Wednesday, 29 February 2012

Gillian Mears' Foal's bread

Courtesy Allen & Unwin
Foal's bread is the second novel by Gillian Mears that we've read in our group. The first was her first novel, The mint lawn, which those of us around back then remember enjoying (though we don't remember the details). We were not sorry we decided to read this, her third novel and first after 16 years, because we had a humdinger of a discussion! Such a humdinger, in fact, that I barely know where to start.

Let's start with the plot. The novel tells the story of the extended Nancarrow family from around 1926 to the early 21st century, though most of it takes place in the 1940s-1940s, tough years. It's set in the area Mears knows best, the dairy country of northeast New South Wales, around Grafton. The main characters are Noey, and the man Roley whom she marries. As well as being dairying people, they are horse people, high-jumpers in fact, and they have a dream - to establish their own high-jumping team to take around the show circuit. The story chronicles what happens to this dream as life's vicissitudes - some natural, some human, in origin - confront them. Some of the vicissitudes faced in this book include incest, lightning strikes, bearing a disabled child, and war.

So, what made it a great discussion? Particularly since most people liked it, and some loved it? Well, despite the general approval, there were queries and concerns. And there were those who didn't like it - was it "those" or just one? But she or they wasn't/weren't totally negative. In other words, this is a great book for readers to get their discussion teeth into!

First the positives. We liked the characterisation. We thought she controlled the story well ensuring that the drama didn't amok into overblown emotions. We liked her careful plotting, and the way she set up situations through parallels - two incest stories, two spaying stories, for example. We appreciated the way she conveyed complicated emotions, such as those of Noey for her incestuous Uncle Nip. We liked her evocation of the place and period, and the way she so viscerally conveyed the show jumping scene and the passions it engendered in those who took part. Overall, we felt she was a convincing, immersing writer.

What, then, about the negatives? Well, as you'd expect there was less consensus here. Some found the language/style problematic in places, pointing to long sentences which piled image upon image without giving the reader a chance to breathe. Others didn't notice such sentences! Some found the dialogue challenging and wondered whether it was true to the people of the period. Others felt it was authentic or, at least, evocative enough to feel authentic. Some felt she overused foreshadowing, foreboding. Others felt that she controlled this well, sometimes implying events that didn't eventuate such as an extramarital affair. Some felt the ending - particularly the "add-on" coda - was a little disappointing, while others thought it was very effective. And so the discussion raged (politely of course!) ...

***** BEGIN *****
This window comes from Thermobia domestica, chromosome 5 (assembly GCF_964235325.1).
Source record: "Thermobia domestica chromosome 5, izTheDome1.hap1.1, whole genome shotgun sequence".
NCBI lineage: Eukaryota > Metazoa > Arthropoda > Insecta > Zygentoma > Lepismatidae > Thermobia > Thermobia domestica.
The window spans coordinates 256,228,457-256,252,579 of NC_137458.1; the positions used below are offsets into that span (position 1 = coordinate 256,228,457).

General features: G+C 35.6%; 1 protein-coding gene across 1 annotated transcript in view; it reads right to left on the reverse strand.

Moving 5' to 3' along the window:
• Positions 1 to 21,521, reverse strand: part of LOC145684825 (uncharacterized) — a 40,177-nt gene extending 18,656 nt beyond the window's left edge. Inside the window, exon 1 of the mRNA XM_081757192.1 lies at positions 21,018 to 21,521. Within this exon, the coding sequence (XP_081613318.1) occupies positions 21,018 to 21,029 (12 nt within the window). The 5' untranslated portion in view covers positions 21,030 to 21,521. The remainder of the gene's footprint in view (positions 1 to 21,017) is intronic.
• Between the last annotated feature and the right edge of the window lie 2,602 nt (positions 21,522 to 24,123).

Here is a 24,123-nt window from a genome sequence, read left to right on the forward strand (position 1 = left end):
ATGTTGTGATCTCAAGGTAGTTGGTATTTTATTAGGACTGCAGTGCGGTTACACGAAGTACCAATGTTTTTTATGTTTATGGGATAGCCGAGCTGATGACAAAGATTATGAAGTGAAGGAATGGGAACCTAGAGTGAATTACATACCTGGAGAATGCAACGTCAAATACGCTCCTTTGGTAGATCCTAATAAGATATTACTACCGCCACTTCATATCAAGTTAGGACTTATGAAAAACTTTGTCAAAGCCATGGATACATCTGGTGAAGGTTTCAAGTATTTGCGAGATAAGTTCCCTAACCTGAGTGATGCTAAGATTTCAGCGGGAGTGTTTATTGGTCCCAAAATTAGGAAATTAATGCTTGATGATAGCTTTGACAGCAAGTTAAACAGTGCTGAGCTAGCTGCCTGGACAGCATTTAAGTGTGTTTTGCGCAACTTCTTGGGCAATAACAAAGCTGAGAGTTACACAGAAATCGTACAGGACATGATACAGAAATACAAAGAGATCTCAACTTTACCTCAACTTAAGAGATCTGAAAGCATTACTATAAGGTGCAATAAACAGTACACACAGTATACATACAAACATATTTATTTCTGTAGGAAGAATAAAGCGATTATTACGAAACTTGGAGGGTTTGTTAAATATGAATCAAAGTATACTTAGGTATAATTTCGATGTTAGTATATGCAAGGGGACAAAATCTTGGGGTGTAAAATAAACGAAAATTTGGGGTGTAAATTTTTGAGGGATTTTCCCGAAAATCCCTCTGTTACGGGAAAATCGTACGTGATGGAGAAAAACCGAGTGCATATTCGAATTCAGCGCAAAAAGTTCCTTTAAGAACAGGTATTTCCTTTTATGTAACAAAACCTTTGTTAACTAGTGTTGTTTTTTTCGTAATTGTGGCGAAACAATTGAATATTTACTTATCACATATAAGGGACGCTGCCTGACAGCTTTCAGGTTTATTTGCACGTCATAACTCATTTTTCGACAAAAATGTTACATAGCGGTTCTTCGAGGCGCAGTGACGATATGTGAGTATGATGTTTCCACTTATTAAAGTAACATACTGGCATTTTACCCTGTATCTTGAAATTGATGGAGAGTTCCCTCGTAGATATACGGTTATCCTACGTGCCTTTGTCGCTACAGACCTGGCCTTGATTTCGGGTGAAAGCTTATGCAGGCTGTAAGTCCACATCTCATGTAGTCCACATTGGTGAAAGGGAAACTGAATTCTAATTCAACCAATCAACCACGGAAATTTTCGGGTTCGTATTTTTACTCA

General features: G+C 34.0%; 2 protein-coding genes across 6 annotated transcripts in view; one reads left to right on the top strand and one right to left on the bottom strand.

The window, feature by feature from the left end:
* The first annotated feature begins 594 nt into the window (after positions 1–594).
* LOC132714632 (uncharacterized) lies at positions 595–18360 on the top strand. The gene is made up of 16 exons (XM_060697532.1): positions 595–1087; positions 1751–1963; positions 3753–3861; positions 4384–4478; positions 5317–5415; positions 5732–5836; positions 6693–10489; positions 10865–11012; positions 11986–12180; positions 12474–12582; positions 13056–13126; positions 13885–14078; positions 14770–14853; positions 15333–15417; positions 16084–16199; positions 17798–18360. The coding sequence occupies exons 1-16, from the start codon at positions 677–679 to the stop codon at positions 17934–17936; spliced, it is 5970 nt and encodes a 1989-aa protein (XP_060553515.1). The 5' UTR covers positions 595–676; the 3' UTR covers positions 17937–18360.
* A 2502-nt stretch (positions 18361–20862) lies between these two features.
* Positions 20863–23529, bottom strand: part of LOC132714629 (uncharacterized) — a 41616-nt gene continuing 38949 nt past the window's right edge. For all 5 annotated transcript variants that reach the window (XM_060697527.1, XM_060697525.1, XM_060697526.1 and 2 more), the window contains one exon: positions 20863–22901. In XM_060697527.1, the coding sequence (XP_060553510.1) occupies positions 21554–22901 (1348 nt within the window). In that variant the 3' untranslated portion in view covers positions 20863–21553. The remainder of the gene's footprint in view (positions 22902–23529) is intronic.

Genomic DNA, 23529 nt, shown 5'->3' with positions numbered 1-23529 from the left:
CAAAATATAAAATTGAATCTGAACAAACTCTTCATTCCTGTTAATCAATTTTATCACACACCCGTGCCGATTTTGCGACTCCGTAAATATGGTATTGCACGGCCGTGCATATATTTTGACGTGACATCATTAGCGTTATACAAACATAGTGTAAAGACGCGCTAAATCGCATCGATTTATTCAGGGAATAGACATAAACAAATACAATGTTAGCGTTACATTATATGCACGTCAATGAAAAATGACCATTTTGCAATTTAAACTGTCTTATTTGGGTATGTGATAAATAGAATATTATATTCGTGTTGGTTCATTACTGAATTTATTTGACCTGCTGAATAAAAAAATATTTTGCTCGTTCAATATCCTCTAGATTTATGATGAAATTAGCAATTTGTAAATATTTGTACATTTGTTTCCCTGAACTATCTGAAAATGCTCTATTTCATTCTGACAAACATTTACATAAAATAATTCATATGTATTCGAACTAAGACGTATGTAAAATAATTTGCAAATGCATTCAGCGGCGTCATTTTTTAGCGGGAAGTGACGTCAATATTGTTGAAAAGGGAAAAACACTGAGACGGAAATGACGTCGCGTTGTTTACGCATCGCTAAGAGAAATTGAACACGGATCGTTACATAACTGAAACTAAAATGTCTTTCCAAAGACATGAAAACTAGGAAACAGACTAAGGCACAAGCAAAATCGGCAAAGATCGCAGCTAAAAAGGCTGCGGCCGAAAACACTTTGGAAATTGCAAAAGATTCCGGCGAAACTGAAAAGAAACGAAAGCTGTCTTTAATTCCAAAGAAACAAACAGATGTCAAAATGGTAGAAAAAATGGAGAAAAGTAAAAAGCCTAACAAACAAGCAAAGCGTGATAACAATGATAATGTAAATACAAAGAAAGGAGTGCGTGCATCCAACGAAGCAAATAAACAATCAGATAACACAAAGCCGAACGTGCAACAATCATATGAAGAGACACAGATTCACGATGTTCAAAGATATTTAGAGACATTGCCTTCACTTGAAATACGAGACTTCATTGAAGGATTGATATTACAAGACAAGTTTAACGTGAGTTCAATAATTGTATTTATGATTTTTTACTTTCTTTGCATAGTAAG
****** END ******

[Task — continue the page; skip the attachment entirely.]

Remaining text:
However, rather than go on to detail all the specific things we picked up, I'll end on the discussion the novel sparked at the end of the night. It was about shame. Where does shame come from? What creates it? One member suggested that shame continues to be a strong emotion in rural communities. There are many feelings of shame in this book, but I'll just give a few examples. Roley feels shame about his illness. It prevents his going to war (compounding his shame), affects the achievement of their dream, hurts their marriage. Noey carries shame about her illegitimately born baby from a pre-marriage incestuous relationship. Shame, we discussed, is closely related to failure and guilt but is often not "rational". It is often related to not doing or being able to do the things society expects, the things that make for social cohesion. Things like marry and have children (which Roley's sisters don't do), go to war with your mates, and so on. If we all renege on these expectations, society could fall apart. But why is that when, through no fault of one's own a person can't meet society's expectations, they feel such shame? Shame and guilt ... nature or nurture?

Well, I think that's enough, so I'll close on one parting question. Gothic or elegiac? How would you describe this novel?


4 comments:

  1. Both! Though I hadn't really thought of it as Gothic, not that I'm a connoisseur of that genre; but I think of Gothic as dark, bizarre, exaggerated, larger than life, with themes of death, decay, despair, etc. Am I right? I think Foal's Bread also has strong elements of the comic, the lyrical, and though death and life are very closely interwoven in it, its redemptive climax, dark though it is, seems to put it in a class of its own. In terms of genre, I think it is a hybrid, and I think that's part of its singularity.

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  2. Thanks for commenting Christina ... and what a diplomatic response! I'm more in the elegiac camp, though I can see why some might see Gothic in it. However, I see Gothic - even the modern interpretation - as being a bit more heavily and oppressively ominous than this. Like say Julia Leigh's The hunter. (Though I've only seen it, and not read it). Like you, I see this book as having the potential to be a classic but I suppose time will tell.

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  3. Elated to see it has been short-listed! I haven't read All that I am yet (there are about 40 people waiting to read it in the library circuit) but I'm betting on Foal's Bread.

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  4. It would be lovely to see it win. I think the last time a woman won was 2007 with Carpentaria. Winning is about the best, not gender, but Foal's bread is certainly an excellent read.

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